Singapore Takes Over FATF Presidency

The FATF also announced that its new President for 2022-24 will be a representative from Singapore, the first time the country has held this significant post at the international money laundering and terrorist financing (ML/TF) watchdog.  T Raja Kumar will commence his role on July 1st.  Mr. Raja is currently a senior advisor at Singapore’s Ministry of Home Affairs and head of Singapore’s FATF delegation.  Welcoming the news, Singapore’s Minister for Home Affairs and Law, Mr. K Shanmugam, said: “Congratulations to Raja for being the first Singaporean to lead the FATF. Raja’s capabilities, international experience, and work as a senior public sector leader, operating in a multi-ethnic and multi-cultural environment across a range of disciplines, will come in useful to lead an international organization such as the FATF. Mr. Raja has helped lead Singapore’s AML/CFT efforts, serving as Co-chairman of the National Interagency Committee on AML/CFT since January 2015, and has driven Singapore’s efforts to meet FATF Standards. He co-led Singapore’s FATF 4th round Mutual Evaluation in 2015. The  Presidency helps to set FATF’s wider direction of travel, though the priorities for Raja’s presidency have not yet been announced.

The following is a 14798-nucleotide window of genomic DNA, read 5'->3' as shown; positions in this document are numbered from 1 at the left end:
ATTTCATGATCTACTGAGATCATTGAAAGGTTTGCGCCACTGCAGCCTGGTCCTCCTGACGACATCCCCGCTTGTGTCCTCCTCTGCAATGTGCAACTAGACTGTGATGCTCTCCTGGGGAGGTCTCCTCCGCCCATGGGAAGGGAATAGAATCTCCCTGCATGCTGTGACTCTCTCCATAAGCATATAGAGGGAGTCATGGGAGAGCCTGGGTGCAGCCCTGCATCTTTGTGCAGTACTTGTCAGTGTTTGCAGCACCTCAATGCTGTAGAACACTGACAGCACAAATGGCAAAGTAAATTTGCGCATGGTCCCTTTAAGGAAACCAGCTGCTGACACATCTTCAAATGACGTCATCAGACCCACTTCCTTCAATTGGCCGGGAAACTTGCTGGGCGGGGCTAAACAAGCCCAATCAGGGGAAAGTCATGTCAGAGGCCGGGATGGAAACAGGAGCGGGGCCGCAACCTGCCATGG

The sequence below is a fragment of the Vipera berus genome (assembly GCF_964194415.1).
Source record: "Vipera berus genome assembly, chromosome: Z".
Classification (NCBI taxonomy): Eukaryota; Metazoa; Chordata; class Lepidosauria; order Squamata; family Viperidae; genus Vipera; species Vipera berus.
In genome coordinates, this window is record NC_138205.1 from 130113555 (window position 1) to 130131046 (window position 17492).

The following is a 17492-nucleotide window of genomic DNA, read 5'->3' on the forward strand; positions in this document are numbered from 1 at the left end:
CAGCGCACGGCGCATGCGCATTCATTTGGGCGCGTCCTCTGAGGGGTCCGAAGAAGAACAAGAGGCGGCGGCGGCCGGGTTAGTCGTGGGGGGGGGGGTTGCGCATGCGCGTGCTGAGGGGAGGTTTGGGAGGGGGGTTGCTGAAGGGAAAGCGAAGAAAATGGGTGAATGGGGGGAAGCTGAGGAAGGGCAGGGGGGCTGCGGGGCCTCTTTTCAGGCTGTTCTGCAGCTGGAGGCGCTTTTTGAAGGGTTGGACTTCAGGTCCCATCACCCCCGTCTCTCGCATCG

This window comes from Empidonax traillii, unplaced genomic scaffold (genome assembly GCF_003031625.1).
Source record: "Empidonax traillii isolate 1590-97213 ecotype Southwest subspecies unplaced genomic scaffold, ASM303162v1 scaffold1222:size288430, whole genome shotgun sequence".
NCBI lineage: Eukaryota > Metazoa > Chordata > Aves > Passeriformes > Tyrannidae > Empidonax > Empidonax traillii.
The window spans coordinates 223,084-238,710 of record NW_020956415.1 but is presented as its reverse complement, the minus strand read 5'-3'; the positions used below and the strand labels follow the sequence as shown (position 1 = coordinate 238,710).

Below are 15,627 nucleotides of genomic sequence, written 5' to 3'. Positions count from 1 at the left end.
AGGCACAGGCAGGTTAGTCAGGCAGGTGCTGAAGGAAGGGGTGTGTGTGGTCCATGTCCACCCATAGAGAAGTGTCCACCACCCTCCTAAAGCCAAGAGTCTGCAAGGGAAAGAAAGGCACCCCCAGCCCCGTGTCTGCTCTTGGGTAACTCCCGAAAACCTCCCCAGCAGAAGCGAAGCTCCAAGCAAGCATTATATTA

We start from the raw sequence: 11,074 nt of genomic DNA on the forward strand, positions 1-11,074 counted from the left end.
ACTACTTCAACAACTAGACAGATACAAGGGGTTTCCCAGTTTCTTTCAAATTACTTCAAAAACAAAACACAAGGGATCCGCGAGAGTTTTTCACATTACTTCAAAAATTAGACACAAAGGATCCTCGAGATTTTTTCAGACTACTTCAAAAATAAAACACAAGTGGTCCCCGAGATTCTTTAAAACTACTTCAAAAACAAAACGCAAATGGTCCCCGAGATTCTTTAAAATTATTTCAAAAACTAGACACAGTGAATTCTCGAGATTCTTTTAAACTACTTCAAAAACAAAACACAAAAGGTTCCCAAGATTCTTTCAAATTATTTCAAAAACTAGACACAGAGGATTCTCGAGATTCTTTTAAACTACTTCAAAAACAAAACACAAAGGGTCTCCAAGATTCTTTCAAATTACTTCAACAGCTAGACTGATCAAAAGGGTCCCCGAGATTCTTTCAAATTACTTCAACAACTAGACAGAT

Originally published March 11, 2022, updated March 11, 2022